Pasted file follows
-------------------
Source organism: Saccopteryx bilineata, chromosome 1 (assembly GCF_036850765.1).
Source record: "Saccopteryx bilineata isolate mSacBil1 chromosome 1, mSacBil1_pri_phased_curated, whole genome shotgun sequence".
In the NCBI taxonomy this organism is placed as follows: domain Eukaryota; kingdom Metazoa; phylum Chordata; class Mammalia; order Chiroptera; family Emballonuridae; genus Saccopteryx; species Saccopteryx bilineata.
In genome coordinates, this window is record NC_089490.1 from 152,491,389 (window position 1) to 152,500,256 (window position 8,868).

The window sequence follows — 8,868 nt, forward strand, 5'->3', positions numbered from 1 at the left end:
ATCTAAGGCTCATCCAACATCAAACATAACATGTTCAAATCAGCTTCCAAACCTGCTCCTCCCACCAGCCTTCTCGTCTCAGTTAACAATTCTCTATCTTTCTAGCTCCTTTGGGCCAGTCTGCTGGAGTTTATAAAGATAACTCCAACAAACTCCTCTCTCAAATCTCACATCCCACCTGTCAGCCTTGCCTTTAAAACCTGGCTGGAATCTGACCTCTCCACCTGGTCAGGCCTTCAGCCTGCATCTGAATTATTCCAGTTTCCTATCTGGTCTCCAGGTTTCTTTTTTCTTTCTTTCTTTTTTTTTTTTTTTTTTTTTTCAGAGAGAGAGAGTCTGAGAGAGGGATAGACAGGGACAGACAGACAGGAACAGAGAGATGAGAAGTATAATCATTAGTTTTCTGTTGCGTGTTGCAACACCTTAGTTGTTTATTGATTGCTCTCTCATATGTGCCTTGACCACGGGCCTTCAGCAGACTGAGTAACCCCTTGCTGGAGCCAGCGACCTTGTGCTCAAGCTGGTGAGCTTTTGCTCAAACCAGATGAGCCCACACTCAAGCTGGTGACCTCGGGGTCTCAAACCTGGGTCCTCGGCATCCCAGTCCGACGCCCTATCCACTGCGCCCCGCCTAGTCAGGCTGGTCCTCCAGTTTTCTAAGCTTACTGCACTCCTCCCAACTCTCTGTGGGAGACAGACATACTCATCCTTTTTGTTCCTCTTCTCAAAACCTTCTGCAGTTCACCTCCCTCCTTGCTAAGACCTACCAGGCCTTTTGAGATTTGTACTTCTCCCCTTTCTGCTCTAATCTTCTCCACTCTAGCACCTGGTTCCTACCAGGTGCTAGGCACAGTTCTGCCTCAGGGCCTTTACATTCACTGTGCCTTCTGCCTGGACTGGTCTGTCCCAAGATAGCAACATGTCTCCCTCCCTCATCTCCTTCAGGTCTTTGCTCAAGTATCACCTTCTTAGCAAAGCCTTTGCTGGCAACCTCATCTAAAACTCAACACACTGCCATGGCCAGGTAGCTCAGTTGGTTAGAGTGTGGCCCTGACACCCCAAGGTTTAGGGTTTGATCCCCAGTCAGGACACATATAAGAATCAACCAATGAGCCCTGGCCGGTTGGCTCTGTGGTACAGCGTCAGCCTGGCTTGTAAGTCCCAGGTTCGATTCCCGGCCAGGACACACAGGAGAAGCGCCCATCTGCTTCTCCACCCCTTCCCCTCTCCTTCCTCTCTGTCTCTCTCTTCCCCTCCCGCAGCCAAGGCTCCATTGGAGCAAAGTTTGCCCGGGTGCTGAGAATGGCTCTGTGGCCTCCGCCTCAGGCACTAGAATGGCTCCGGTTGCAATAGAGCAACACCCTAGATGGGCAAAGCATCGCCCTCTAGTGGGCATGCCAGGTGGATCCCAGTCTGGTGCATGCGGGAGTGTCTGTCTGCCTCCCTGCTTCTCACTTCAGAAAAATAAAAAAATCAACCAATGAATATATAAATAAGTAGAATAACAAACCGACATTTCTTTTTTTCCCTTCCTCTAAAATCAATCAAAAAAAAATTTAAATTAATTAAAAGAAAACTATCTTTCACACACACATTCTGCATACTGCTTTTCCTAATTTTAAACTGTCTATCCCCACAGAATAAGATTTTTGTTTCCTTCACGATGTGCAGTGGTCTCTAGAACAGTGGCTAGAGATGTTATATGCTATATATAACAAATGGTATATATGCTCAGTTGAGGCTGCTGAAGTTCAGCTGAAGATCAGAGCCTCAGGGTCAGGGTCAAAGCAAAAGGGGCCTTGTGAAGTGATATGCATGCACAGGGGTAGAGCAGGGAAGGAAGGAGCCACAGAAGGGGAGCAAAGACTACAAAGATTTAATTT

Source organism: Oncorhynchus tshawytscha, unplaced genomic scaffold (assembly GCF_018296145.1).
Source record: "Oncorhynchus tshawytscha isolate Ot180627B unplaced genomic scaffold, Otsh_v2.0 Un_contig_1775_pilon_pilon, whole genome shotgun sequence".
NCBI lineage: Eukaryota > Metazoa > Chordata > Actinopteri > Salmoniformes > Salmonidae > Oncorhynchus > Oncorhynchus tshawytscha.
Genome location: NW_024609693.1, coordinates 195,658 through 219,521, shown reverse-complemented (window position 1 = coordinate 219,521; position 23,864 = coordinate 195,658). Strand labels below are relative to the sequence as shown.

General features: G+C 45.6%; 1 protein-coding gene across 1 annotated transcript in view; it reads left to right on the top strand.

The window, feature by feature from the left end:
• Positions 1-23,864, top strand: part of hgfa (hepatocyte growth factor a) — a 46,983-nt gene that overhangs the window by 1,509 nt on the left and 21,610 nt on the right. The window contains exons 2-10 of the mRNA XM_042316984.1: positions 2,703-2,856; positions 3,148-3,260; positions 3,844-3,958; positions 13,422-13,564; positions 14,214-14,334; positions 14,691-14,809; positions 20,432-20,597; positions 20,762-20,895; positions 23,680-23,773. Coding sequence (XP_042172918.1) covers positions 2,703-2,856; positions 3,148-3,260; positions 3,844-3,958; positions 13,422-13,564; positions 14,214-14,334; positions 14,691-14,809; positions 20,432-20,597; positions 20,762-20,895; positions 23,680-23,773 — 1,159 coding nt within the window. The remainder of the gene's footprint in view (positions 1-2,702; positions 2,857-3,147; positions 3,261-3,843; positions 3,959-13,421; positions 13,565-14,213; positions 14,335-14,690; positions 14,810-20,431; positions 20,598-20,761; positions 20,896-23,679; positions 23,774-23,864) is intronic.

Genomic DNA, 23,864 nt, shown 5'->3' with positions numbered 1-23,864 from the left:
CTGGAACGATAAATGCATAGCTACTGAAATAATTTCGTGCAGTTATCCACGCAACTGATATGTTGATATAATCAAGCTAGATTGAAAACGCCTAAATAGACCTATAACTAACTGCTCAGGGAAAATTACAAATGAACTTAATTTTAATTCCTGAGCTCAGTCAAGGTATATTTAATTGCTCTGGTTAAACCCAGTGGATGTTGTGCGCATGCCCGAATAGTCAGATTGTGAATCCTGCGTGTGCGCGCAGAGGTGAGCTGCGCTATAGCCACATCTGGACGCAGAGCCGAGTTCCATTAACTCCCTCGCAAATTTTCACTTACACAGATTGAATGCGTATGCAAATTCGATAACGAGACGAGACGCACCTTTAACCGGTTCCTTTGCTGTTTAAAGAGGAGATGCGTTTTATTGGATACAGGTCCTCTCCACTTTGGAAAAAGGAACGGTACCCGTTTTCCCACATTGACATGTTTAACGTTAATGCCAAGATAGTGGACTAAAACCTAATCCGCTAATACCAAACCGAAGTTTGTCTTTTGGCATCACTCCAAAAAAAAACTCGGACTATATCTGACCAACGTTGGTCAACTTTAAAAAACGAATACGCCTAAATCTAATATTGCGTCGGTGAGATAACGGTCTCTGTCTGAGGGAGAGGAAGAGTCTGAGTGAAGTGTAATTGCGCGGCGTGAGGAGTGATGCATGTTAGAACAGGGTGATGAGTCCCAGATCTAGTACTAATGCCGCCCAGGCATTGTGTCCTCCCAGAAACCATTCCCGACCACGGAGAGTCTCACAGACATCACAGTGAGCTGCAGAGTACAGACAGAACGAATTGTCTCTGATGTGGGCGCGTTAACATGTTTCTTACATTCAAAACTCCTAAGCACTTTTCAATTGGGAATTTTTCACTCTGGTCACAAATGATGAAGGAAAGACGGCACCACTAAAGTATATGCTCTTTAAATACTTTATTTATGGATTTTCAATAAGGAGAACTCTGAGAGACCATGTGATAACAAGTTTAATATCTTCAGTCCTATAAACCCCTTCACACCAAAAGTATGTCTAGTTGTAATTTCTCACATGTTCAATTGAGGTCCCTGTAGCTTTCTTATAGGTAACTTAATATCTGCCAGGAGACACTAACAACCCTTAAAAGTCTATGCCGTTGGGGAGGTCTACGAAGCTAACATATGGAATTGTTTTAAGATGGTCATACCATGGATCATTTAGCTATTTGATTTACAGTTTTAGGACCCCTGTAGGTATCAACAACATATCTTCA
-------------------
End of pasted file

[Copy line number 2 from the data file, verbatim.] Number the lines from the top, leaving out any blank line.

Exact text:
Source record: "Saccopteryx bilineata isolate mSacBil1 chromosome 1, mSacBil1_pri_phased_curated, whole genome shotgun sequence".